The aim of the tour was not only to explore Chinese architecture and culture, but to encourage interaction and build relationships between Central and two Chinese institutes – Jinhua Polytechnic and Jiangsu College of Engineering and Technology.

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The tour began in Jinhua (in the Zhejiang Province), before exploring Shanghai and Jiangsu (in the Nantong Province). Stella Bu, Central’s representative in China guided the students with support from students from the two institutes.

During the diverse and eye opening tour, Central students explored a broad range of architectural styles in China including Gothic, Romanesque, Baroque, Classicism and Renaissance.

In addition to learning about the diverse range of architecture in China, students learnt about Chinese culture, including calligraphy, woodcarving, and most importantly, how to make the perfect dumpling.

Central remains committed to seeking international experience for our students.  The broadening of opportunities, coupled with the exposure to new skills, is an invaluable learning curve for students before they embark on their subsequent careers.

 

Building the building industry

Regional home-buyers will benefit from additional numbers of local builders following a successful alliance between Central and Master Builders WA.

The Master Builders Association of WA (MBA) realised that many employees in regional areas faced difficulty becoming independent Registered Practioners as they simply could not access the appropriate training.

To become an independent Registered Building Practioner you need two things:  sufficient construction industry experience and the appropriate formal qualification.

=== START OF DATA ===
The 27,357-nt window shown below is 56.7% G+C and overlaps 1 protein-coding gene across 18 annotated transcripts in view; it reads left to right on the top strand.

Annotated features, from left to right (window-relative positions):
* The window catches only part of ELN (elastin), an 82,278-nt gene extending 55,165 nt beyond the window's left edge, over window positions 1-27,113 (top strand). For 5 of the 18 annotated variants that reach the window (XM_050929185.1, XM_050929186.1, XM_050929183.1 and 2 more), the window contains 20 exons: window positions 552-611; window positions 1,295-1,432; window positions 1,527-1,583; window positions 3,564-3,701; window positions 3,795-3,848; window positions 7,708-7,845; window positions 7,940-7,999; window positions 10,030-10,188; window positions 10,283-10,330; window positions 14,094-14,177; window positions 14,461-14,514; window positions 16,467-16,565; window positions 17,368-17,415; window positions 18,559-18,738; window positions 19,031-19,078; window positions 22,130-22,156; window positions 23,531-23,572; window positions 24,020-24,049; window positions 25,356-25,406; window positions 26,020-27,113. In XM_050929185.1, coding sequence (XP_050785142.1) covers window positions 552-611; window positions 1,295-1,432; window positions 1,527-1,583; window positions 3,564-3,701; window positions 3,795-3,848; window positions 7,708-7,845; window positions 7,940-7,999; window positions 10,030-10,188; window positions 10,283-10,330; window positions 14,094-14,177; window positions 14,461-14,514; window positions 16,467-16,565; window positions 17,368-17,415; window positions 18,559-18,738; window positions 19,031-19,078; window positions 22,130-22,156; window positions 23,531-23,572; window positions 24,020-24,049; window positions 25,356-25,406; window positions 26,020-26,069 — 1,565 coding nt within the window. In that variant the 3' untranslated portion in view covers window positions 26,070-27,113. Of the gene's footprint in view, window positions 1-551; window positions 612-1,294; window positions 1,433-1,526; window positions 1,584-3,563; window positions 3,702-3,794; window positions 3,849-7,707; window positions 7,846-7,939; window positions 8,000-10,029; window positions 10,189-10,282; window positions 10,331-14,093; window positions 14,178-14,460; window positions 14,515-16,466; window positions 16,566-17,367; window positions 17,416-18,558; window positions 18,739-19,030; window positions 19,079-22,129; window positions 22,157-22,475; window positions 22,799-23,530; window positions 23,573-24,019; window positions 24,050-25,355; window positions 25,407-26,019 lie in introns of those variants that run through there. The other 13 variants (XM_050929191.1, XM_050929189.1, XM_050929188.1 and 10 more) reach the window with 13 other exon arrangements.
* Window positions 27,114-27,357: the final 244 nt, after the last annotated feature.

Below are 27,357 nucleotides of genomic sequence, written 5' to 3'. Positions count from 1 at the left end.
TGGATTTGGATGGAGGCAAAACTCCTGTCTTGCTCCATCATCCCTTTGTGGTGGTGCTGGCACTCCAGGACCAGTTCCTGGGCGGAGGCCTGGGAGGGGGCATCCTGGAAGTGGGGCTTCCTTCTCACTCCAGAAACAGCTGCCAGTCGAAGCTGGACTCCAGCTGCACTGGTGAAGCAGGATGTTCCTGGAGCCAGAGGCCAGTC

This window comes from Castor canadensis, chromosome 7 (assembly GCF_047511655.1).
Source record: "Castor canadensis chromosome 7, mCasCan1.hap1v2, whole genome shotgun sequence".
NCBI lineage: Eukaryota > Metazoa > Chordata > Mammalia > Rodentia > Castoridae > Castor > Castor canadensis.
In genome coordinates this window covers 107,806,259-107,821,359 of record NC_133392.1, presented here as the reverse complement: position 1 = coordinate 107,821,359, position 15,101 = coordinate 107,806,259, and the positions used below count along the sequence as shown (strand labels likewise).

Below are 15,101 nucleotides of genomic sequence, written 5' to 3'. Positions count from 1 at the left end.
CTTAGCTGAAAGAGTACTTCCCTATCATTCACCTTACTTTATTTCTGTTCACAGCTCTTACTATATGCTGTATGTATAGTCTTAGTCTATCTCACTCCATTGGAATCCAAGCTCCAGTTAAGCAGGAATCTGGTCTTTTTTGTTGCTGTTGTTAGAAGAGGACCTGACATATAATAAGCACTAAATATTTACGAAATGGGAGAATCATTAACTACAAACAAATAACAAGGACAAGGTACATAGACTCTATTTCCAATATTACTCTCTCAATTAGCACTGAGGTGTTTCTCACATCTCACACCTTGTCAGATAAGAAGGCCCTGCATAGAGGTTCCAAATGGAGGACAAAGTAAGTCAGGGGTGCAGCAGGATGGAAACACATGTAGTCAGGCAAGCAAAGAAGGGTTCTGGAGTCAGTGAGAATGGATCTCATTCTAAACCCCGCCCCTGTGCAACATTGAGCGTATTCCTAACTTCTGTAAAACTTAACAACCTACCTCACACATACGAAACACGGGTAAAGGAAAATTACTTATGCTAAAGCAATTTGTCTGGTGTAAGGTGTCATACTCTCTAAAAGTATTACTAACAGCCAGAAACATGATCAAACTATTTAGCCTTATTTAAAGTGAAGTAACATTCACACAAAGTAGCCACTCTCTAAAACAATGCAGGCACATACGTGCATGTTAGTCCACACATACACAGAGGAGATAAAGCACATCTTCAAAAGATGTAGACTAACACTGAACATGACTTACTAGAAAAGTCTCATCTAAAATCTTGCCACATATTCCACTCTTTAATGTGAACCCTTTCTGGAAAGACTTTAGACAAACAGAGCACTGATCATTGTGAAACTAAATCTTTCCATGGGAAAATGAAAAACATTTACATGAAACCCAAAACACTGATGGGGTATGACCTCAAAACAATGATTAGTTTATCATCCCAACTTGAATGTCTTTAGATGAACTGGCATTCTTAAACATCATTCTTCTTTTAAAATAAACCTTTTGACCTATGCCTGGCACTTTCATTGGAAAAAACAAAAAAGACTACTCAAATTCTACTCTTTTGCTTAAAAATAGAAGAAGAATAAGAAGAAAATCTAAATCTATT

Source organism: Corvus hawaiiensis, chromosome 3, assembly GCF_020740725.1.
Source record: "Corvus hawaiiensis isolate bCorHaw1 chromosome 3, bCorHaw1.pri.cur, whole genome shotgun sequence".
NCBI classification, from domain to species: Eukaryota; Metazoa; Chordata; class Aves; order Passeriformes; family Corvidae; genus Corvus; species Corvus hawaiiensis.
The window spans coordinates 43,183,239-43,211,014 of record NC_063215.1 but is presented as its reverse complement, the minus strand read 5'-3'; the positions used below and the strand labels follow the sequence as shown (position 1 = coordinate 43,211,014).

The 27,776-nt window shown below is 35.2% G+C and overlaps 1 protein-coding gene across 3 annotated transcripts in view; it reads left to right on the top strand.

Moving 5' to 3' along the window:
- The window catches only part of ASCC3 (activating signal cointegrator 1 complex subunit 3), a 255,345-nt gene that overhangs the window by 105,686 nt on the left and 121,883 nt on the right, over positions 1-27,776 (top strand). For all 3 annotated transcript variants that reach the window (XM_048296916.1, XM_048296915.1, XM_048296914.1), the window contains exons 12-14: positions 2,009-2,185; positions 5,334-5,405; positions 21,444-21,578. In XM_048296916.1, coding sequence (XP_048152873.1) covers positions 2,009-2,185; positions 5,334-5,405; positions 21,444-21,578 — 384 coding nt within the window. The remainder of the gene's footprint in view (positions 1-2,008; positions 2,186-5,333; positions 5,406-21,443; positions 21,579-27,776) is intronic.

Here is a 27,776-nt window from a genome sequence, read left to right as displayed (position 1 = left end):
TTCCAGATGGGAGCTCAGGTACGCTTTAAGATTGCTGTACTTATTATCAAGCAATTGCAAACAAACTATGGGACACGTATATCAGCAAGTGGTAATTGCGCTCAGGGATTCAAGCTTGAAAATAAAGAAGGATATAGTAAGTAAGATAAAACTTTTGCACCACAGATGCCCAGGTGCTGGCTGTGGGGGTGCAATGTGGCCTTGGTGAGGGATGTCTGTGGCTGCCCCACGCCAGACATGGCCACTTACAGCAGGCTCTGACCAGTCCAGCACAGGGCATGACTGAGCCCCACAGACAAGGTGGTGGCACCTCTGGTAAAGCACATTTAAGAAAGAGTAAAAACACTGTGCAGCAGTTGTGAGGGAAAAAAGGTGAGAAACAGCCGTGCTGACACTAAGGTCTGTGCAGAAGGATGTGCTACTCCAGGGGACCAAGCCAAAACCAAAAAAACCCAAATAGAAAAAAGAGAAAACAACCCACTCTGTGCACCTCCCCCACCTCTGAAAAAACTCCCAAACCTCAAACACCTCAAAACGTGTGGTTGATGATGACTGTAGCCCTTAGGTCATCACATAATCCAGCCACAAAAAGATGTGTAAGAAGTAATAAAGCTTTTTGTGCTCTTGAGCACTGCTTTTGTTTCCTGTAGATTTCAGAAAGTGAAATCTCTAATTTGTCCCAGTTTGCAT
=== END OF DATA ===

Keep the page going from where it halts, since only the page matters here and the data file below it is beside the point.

Without the accreditation you can’t run a building business, you can only supervise one. To become accredited, builders require a Diploma of Building and Construction as a minimum.

The Diploma qualification was primarily taught in metropolitan Perth, geographically and logistically out of the reach of the regional construction workforce.

Seeking a solution, the MBA approached Central to investigate the possibility of regional delivery.   Central duly assigned a trainer and established training centres at MBA premises in Geraldton, followed by Albany.

Bringing the training to the prospective builders has enabled the locals to begin their journey to becoming independent Registered Building Practioners.

The lecturer, Central’s Gavin Brackenreg, visits each region once a month and the students have two days of intensive training and some coursework that they must complete before the next visit.

Gavin delivered training to 20 people in Geraldton and 11 in Albany and following 18 months of hard work the groups have now graduated.  This brings to 50 the total number of students trained by Central through this program.

One of the Geraldton group, local builder Craig Johnston, was delighted to finally have the chance to get the official qualification.

“For nine years I have been wondering how I could access this qualification.  Travelling to Perth for it was just impossible”, he said.

“The group was incredibly appreciative of Gavin coming to our region for two days of training every month.  He even made one of those days a Saturday, which meant the guys did not have to be away from their business for two weekdays, which was fantastic.”

Director of Housing and Economics at the MBA (WA), Gavan Forster, is one of the architects of the program.

“This initiative between Central & Master Builders has brought the ‘mountain to Mohammed’  and allowed local contractors to obtain the required qualification by working and studying in their home town.  Ultimately, local home-buyers will benefit from a greater number of local builders in the regions,” he said.

Following the initial success of the program, Central and the MBA are investigating the possibility of expanding to include a training hub in Bunbury.

Any budding builders who wish to find out more please contact Julie Smith at Central on (08) 6211 2165 or julie.smith@central.wa.edu.au or contact the MBA.